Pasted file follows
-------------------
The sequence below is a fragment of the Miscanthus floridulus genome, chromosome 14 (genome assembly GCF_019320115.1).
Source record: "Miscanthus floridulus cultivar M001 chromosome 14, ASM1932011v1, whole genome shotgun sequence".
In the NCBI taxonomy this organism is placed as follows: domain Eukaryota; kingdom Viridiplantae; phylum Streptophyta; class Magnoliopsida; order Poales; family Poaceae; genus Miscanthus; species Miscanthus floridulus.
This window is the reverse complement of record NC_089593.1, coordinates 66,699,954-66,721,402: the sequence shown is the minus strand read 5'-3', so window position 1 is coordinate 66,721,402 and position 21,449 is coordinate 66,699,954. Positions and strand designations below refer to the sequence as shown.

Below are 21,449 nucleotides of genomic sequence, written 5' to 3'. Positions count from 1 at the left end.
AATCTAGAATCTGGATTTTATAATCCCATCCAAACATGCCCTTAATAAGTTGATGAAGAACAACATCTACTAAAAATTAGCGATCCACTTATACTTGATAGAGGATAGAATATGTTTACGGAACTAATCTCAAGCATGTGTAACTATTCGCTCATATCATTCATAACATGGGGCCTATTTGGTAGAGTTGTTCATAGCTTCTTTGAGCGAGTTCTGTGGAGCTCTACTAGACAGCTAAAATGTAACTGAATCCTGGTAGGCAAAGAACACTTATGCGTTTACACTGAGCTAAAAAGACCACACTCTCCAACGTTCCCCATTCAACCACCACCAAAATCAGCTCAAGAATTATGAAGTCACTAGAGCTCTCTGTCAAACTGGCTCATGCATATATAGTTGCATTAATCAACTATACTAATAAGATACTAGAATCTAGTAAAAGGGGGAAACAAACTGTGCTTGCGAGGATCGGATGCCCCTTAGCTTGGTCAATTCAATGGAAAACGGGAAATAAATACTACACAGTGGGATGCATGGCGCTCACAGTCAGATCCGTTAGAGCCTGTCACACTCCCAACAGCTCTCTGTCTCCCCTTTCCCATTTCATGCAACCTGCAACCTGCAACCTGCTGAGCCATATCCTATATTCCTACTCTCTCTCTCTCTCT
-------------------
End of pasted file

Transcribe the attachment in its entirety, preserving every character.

The sequence below is a fragment of the Miscanthus floridulus genome, chromosome 14 (genome assembly GCF_019320115.1).
Source record: "Miscanthus floridulus cultivar M001 chromosome 14, ASM1932011v1, whole genome shotgun sequence".
In the NCBI taxonomy this organism is placed as follows: domain Eukaryota; kingdom Viridiplantae; phylum Streptophyta; class Magnoliopsida; order Poales; family Poaceae; genus Miscanthus; species Miscanthus floridulus.
This window is the reverse complement of record NC_089593.1, coordinates 66,699,954-66,721,402: the sequence shown is the minus strand read 5'-3', so window position 1 is coordinate 66,721,402 and position 21,449 is coordinate 66,699,954. Positions and strand designations below refer to the sequence as shown.

Below are 21,449 nucleotides of genomic sequence, written 5' to 3'. Positions count from 1 at the left end.
AATCTAGAATCTGGATTTTATAATCCCATCCAAACATGCCCTTAATAAGTTGATGAAGAACAACATCTACTAAAAATTAGCGATCCACTTATACTTGATAGAGGATAGAATATGTTTACGGAACTAATCTCAAGCATGTGTAACTATTCGCTCATATCATTCATAACATGGGGCCTATTTGGTAGAGTTGTTCATAGCTTCTTTGAGCGAGTTCTGTGGAGCTCTACTAGACAGCTAAAATGTAACTGAATCCTGGTAGGCAAAGAACACTTATGCGTTTACACTGAGCTAAAAAGACCACACTCTCCAACGTTCCCCATTCAACCACCACCAAAATCAGCTCAAGAATTATGAAGTCACTAGAGCTCTCTGTCAAACTGGCTCATGCATATATAGTTGCATTAATCAACTATACTAATAAGATACTAGAATCTAGTAAAAGGGGGAAACAAACTGTGCTTGCGAGGATCGGATGCCCCTTAGCTTGGTCAATTCAATGGAAAACGGGAAATAAATACTACACAGTGGGATGCATGGCGCTCACAGTCAGATCCGTTAGAGCCTGTCACACTCCCAACAGCTCTCTGTCTCCCCTTTCCCATTTCATGCAACCTGCAACCTGCAACCTGCTGAGCCATATCCTATATTCCTACTCTCTCTCTCTCTCT